The paper also discusses how Shi’s poems, though written in the classical style, often expressed a kind of “modern” feeling. In other words, the poet utilized a complex, classical use of language to describe his own unique psychological impressions. In a way, Shi was actually using his kind of “modernist” fictional writing style to write poetry. Like the many psychological stories he had written, his poems often used classical references, while describing extremely modern emotions.  This kind of “freshness” in classicism is a very important feature of Shi’s Yunnan poems.   In some of his poems, we can experience his uses of what is called “synaesthesia” in poetry.  
 On the other hand, Shi Zhecun was undoubtedly influenced by the poetic technique of the Tang poet Li Huo’s 李贺 (791-817), but his imagery has the unique quality of “modernism,” which touches upon the level of “psychological/emotional truth.” Moreover, to Shi, Kunming seemed to represent an inner haven. If he had not traveled to Yunnan in the year of 1937 at the beginning of the war, the second half of his life would have been vastly different.

15:45-17:45 Panel III: Literary Societies in the Time of Change 世變中的詩社

Lap Lam (National University of Singapore)
“Collective Voice of Traditional Song Lyricists: Oushe and Other Ci Societies in Republican China”

A revival of ci writing was witnessed in the Qing dynasty, with the number of lyricists, ci publications and critical works far exceeded that of the Song, and various new themes and styles also developed. Emerging with this resurgence was the founding of scores of ci societies (cishe 詞社) which further stimulated the literati’s enthusiasm in ci and sharpened their writing skills through group corresponding compositions (changhe 唱和). After the fall of the Qing, some loyalists and traditional literati, following the examples of their predecessors, joined together to form a number of ci societies in Republican China. For loyalist-lyricists such as Zhu Zumou 朱祖謀, ci writing was not just one of the effective ways to convey their memories of the past. It also meant to be a gesture of practicing and preserving traditional Chinese culture. However, due to ideological bias, their works and the vitality of cishe did not receive sufficient attention from literary historians in the past. This paper attempts to reveal and examine the interesting features of cishe in the Republican era, asserting that within the collective voice of and harmonious correspondence among the traditional lyricists, there were always some dissonances occurred. First I will delineate a gene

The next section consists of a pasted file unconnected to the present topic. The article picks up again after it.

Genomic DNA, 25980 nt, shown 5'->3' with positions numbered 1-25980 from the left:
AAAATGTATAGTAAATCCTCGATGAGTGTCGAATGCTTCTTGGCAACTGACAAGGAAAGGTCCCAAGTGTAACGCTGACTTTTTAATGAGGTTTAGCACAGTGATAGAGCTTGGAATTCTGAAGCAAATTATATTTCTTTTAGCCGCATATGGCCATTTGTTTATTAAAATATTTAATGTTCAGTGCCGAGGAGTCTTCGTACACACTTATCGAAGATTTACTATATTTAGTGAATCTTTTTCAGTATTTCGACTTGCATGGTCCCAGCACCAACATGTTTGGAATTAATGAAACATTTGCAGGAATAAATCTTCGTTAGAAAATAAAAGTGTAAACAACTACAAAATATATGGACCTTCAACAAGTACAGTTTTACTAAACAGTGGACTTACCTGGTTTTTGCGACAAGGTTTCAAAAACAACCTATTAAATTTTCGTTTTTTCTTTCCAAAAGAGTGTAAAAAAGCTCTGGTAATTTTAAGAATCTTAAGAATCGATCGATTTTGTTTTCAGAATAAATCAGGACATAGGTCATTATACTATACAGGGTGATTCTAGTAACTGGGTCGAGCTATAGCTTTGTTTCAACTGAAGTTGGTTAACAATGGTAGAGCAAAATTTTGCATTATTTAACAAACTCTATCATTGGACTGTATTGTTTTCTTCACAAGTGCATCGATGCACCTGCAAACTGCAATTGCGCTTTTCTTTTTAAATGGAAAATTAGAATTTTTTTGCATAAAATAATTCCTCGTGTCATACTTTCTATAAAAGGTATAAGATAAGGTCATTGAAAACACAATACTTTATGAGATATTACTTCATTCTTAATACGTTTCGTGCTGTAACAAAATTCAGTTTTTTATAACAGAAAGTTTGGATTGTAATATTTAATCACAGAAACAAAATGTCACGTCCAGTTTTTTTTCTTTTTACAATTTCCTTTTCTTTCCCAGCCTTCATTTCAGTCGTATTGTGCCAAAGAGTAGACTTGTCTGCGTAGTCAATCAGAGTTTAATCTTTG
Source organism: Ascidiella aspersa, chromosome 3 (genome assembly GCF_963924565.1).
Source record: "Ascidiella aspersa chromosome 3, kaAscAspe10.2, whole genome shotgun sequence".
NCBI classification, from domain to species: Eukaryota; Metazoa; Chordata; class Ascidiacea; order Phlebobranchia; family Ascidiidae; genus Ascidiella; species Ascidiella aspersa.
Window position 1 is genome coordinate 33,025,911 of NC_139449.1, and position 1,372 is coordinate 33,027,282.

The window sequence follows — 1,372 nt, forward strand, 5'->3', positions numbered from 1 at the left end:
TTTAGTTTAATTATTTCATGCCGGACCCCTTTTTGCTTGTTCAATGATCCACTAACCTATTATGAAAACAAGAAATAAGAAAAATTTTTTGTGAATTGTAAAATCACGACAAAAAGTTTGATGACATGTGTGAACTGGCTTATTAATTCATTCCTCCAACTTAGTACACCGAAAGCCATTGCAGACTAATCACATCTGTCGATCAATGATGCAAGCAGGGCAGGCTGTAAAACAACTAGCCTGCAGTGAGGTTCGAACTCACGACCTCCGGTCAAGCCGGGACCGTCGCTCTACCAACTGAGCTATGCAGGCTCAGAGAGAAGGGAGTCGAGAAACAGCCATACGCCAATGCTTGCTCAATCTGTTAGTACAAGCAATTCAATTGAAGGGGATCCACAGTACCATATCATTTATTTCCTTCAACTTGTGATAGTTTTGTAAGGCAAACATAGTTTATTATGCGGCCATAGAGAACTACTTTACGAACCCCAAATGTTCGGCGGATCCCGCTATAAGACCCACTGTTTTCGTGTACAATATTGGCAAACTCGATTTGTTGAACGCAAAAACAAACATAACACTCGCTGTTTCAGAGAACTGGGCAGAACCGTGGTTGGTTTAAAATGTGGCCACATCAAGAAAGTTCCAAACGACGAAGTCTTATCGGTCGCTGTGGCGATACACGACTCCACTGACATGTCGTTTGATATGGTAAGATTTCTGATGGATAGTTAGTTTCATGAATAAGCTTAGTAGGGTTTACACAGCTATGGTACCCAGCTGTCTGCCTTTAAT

ral picture of ci societies in Republican China, explicating the geographical distribution and social networks of ci lyricists and why lyricists from the Qing loyalist faction can associate with members of Nanshe 南社, an anti-Manchu literary society, and what this phenomenon means to us.  Then I will focus on Oushe 漚社, the ci society formed in Shanghai before the Japanese occupation of the city, and its group ci composition. Besides recounting Oushe members’ backgrounds and the details of their “refined gatherings,” I will bring into light the multifaceted thematic and stylistic features displayed in the members’ works.